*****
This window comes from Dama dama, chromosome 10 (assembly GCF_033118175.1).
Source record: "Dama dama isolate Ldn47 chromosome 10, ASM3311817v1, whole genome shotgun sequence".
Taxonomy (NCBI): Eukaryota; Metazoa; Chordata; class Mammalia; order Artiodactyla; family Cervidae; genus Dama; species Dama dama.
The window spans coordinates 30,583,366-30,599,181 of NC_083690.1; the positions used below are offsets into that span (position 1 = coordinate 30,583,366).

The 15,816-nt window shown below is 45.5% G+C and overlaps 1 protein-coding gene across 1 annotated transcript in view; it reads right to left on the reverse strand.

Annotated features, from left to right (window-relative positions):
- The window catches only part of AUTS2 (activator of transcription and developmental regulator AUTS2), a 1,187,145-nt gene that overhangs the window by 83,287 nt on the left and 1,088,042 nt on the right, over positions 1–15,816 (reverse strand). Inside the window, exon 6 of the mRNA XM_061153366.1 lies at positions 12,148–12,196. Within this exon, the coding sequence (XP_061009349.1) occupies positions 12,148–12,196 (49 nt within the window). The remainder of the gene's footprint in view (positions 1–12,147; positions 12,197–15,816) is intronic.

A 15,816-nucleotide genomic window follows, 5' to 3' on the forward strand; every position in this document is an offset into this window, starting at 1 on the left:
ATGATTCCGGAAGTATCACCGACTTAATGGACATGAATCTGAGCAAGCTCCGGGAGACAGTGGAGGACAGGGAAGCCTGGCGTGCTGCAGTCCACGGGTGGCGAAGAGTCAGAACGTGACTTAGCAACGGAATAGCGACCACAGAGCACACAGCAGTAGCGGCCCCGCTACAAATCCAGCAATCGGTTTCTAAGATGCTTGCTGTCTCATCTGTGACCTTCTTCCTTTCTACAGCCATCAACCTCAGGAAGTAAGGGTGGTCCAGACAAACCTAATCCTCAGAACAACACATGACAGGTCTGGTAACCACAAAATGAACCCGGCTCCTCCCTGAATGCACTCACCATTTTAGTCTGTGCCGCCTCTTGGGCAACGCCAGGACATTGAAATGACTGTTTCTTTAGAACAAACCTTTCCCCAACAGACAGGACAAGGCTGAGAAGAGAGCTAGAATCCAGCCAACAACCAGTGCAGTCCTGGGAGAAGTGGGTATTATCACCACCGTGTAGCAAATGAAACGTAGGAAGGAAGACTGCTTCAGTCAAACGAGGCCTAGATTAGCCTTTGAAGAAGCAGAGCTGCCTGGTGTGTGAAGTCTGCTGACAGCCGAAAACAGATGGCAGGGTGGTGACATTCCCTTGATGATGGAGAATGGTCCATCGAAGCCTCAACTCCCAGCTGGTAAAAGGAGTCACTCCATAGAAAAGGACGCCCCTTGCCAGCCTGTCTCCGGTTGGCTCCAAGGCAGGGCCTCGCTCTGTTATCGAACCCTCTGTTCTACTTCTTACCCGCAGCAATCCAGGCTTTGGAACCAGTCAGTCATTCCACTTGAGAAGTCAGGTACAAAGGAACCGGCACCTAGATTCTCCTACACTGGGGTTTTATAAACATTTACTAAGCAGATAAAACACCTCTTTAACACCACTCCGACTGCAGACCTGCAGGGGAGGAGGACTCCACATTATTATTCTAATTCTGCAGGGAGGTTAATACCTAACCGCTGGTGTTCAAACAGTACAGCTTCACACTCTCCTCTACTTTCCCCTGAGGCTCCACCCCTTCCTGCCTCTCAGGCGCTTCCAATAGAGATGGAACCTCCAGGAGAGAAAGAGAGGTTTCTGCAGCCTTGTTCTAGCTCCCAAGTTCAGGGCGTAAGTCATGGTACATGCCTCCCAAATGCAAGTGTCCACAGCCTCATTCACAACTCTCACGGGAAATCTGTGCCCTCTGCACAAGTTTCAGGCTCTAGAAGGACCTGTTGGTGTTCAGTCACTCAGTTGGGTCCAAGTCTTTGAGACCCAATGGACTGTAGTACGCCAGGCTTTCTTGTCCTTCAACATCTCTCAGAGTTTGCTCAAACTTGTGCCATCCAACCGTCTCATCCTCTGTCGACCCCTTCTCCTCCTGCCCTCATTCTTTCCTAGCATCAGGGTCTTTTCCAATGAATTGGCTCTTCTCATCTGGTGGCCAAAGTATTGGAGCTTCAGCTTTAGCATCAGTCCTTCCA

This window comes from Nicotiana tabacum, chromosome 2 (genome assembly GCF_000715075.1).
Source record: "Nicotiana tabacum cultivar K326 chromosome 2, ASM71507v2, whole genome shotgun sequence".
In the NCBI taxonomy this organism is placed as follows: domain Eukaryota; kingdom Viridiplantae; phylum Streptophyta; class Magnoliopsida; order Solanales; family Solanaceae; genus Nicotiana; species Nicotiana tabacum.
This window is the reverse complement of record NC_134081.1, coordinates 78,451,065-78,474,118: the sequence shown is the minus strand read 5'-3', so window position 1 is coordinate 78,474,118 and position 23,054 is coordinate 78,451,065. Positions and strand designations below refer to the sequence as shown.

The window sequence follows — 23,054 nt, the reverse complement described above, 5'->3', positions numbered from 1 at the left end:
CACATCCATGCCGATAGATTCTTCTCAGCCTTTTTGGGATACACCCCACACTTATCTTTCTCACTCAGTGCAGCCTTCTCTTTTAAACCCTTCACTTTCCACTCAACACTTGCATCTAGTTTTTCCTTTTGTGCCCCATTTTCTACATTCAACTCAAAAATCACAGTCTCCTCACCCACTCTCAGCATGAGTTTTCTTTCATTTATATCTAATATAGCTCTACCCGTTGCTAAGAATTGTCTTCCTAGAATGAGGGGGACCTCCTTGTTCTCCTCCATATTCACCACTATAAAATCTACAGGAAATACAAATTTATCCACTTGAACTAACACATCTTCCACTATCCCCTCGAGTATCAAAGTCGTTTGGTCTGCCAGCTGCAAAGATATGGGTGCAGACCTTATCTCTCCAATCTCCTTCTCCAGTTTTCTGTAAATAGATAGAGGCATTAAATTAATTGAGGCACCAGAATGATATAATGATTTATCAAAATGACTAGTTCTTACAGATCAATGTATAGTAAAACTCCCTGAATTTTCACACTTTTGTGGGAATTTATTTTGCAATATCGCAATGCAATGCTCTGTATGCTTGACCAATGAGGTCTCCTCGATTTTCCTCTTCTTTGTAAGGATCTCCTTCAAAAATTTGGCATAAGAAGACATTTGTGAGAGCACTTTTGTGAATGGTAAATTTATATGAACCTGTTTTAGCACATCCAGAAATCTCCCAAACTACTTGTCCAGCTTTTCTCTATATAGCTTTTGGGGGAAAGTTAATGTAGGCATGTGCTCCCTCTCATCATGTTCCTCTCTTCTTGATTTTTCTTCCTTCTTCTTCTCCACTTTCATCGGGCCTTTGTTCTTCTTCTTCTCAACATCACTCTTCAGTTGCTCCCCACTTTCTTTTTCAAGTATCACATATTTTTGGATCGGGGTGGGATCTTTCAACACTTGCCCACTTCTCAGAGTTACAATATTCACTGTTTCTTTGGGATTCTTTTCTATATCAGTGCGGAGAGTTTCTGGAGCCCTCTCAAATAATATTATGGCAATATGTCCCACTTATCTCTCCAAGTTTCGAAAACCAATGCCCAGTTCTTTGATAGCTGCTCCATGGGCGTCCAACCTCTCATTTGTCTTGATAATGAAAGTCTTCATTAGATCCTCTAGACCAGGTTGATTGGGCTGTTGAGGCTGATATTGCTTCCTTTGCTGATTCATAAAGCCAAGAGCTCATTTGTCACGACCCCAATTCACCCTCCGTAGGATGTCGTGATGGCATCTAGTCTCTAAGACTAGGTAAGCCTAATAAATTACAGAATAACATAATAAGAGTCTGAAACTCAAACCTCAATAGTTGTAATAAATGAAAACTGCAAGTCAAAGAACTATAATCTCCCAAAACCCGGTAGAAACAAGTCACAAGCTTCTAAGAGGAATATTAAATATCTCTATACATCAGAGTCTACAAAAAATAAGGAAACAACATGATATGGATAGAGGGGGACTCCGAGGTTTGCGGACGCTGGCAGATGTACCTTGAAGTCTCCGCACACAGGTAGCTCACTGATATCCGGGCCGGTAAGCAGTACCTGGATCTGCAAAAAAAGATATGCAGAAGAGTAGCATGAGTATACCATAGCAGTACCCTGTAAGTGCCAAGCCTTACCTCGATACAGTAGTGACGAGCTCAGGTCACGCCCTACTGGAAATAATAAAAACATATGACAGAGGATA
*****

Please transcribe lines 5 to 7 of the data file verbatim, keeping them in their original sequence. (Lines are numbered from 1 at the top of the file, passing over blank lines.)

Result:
The 15,816-nt window shown below is 45.5% G+C and overlaps 1 protein-coding gene across 1 annotated transcript in view; it reads right to left on the reverse strand.

Annotated features, from left to right (window-relative positions):
- The window catches only part of AUTS2 (activator of transcription and developmental regulator AUTS2), a 1,187,145-nt gene that overhangs the window by 83,287 nt on the left and 1,088,042 nt on the right, over positions 1–15,816 (reverse strand). Inside the window, exon 6 of the mRNA XM_061153366.1 lies at positions 12,148–12,196. Within this exon, the coding sequence (XP_061009349.1) occupies positions 12,148–12,196 (49 nt within the window). The remainder of the gene's footprint in view (positions 1–12,147; positions 12,197–15,816) is intronic.